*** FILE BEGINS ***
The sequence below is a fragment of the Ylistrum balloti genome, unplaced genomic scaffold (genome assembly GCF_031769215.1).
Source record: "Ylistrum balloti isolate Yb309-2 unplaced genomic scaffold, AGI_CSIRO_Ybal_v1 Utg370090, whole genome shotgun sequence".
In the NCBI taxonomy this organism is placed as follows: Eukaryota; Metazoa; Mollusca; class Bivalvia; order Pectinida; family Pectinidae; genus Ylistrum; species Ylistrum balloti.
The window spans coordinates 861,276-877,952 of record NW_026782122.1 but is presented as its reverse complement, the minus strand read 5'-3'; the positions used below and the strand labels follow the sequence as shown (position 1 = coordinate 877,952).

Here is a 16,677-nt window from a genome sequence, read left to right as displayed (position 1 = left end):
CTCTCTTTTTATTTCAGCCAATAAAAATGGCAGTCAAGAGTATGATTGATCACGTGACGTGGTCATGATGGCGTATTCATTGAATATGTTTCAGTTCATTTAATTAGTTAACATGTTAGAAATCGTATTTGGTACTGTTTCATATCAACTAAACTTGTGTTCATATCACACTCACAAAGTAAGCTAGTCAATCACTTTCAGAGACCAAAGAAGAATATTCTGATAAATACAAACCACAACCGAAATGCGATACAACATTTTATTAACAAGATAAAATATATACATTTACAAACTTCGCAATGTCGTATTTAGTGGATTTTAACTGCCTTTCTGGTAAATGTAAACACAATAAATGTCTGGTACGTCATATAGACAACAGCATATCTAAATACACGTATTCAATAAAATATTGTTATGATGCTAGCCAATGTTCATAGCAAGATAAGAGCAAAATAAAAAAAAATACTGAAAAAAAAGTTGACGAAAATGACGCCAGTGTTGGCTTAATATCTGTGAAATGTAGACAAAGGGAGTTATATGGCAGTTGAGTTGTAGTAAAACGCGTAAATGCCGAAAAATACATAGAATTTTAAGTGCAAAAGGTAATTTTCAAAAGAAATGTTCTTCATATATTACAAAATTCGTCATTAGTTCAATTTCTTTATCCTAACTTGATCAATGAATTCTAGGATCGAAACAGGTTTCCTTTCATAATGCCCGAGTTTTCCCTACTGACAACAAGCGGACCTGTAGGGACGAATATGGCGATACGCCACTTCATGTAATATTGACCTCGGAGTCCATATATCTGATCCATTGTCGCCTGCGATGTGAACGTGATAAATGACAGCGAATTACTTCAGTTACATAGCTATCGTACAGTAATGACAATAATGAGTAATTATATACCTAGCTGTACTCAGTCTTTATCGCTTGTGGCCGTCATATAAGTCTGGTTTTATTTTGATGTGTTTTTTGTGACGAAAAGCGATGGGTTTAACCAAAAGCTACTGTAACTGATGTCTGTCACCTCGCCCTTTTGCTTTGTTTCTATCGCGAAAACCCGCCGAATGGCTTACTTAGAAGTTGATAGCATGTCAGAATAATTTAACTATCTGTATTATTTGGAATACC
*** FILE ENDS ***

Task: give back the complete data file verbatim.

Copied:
The sequence below is a fragment of the Ylistrum balloti genome, unplaced genomic scaffold (genome assembly GCF_031769215.1).
Source record: "Ylistrum balloti isolate Yb309-2 unplaced genomic scaffold, AGI_CSIRO_Ybal_v1 Utg370090, whole genome shotgun sequence".
In the NCBI taxonomy this organism is placed as follows: Eukaryota; Metazoa; Mollusca; class Bivalvia; order Pectinida; family Pectinidae; genus Ylistrum; species Ylistrum balloti.
The window spans coordinates 861,276-877,952 of record NW_026782122.1 but is presented as its reverse complement, the minus strand read 5'-3'; the positions used below and the strand labels follow the sequence as shown (position 1 = coordinate 877,952).

Here is a 16,677-nt window from a genome sequence, read left to right as displayed (position 1 = left end):
CTCTCTTTTTATTTCAGCCAATAAAAATGGCAGTCAAGAGTATGATTGATCACGTGACGTGGTCATGATGGCGTATTCATTGAATATGTTTCAGTTCATTTAATTAGTTAACATGTTAGAAATCGTATTTGGTACTGTTTCATATCAACTAAACTTGTGTTCATATCACACTCACAAAGTAAGCTAGTCAATCACTTTCAGAGACCAAAGAAGAATATTCTGATAAATACAAACCACAACCGAAATGCGATACAACATTTTATTAACAAGATAAAATATATACATTTACAAACTTCGCAATGTCGTATTTAGTGGATTTTAACTGCCTTTCTGGTAAATGTAAACACAATAAATGTCTGGTACGTCATATAGACAACAGCATATCTAAATACACGTATTCAATAAAATATTGTTATGATGCTAGCCAATGTTCATAGCAAGATAAGAGCAAAATAAAAAAAAATACTGAAAAAAAAGTTGACGAAAATGACGCCAGTGTTGGCTTAATATCTGTGAAATGTAGACAAAGGGAGTTATATGGCAGTTGAGTTGTAGTAAAACGCGTAAATGCCGAAAAATACATAGAATTTTAAGTGCAAAAGGTAATTTTCAAAAGAAATGTTCTTCATATATTACAAAATTCGTCATTAGTTCAATTTCTTTATCCTAACTTGATCAATGAATTCTAGGATCGAAACAGGTTTCCTTTCATAATGCCCGAGTTTTCCCTACTGACAACAAGCGGACCTGTAGGGACGAATATGGCGATACGCCACTTCATGTAATATTGACCTCGGAGTCCATATATCTGATCCATTGTCGCCTGCGATGTGAACGTGATAAATGACAGCGAATTACTTCAGTTACATAGCTATCGTACAGTAATGACAATAATGAGTAATTATATACCTAGCTGTACTCAGTCTTTATCGCTTGTGGCCGTCATATAAGTCTGGTTTTATTTTGATGTGTTTTTTGTGACGAAAAGCGATGGGTTTAACCAAAAGCTACTGTAACTGATGTCTGTCACCTCGCCCTTTTGCTTTGTTTCTATCGCGAAAACCCGCCGAATGGCTTACTTAGAAGTTGATAGCATGTCAGAATAATTTAACTATCTGTATTATTTGGAATACC